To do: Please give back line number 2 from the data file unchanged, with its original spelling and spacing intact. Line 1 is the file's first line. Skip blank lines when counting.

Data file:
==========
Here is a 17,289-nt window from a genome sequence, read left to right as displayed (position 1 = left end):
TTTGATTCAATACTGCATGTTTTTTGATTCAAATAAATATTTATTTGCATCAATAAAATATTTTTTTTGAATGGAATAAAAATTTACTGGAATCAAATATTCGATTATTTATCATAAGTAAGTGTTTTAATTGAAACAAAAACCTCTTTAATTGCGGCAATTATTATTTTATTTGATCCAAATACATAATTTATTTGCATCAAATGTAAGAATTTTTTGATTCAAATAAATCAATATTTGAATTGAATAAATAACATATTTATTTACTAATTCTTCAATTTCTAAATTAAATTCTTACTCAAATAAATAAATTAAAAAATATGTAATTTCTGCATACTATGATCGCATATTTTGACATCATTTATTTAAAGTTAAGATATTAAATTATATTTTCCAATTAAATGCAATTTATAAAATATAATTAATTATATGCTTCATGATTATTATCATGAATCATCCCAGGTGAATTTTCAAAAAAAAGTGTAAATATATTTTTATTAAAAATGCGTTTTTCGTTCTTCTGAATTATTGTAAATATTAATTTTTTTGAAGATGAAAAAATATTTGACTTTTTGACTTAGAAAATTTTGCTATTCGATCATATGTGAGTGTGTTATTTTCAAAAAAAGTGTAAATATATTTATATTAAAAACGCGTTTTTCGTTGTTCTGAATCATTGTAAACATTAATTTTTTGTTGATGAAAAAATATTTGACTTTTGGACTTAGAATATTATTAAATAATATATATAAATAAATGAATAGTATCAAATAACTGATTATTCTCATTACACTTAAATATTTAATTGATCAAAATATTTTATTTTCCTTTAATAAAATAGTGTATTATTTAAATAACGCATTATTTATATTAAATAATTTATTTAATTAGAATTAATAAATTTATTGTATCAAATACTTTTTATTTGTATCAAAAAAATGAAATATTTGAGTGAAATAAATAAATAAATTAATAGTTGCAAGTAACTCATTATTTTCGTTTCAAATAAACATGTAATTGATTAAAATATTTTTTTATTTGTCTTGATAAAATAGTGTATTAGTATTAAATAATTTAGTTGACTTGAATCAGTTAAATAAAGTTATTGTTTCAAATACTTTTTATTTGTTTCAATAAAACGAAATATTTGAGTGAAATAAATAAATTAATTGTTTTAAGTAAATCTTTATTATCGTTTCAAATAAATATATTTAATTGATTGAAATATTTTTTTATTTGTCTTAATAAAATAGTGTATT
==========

TTTGATTCAATACTGCATGTTTTTTGATTCAAATAAATATTTATTTGCATCAATAAAATATTTTTTTTGAATGGAATAAAAATTTACTGGAATCAAATATTCGATTATTTATCATAAGTAAGTGTTTTAATTGAAACAAAAACCTCTTTAATTGCGGCAATTATTATTTTATTTGATCCAAATACATAATTTATTTGCATCAAATGTAAGAATTTTTTGATTCAAATAAATCAATATTTGAATTGAATAAATAACATATTTATTTACTAATTCTTCAATTTCTAAATTAAATTCTTACTCAAATAAATAAATTAAAAAATATGTAATTTCTGCATACTATGATCGCATATTTTGACATCATTTATTTAAAGTTAAGATATTAAATTATATTTTCCAATTAAATGCAATTTATAAAATATAATTAATTATATGCTTCATGATTATTATCATGAATCATCCCAGGTGAATTTTCAAAAAAAAGTGTAAATATATTTTTATTAAAAATGCGTTTTTCGTTCTTCTGAATTATTGTAAATATTAATTTTTTTGAAGATGAAAAAATATTTGACTTTTTGACTTAGAAAATTTTGCTATTCGATCATATGTGAGTGTGTTATTTTCAAAAAAAGTGTAAATATATTTATATTAAAAACGCGTTTTTCGTTGTTCTGAATCATTGTAAACATTAATTTTTTGTTGATGAAAAAATATTTGACTTTTGGACTTAGAATATTATTAAATAATATATATAAATAAATGAATAGTATCAAATAACTGATTATTCTCATTACACTTAAATATTTAATTGATCAAAATATTTTATTTTCCTTTAATAAAATAGTGTATTATTTAAATAACGCATTATTTATATTAAATAATTTATTTAATTAGAATTAATAAATTTATTGTATCAAATACTTTTTATTTGTATCAAAAAAATGAAATATTTGAGTGAAATAAATAAATAAATTAATAGTTGCAAGTAACTCATTATTTTCGTTTCAAATAAACATGTAATTGATTAAAATATTTTTTTATTTGTCTTGATAAAATAGTGTATTAGTATTAAATAATTTAGTTGACTTGAATCAGTTAAATAAAGTTATTGTTTCAAATACTTTTTATTTGTTTCAATAAAACGAAATATTTGAGTGAAATAAATAAATTAATTGTTTTAAGTAAATCTTTATTATCGTTTCAAATAAATATATTTAATTGATTGAAATATTTTTTTATTTGTCTTAATAAAATAGTGTATT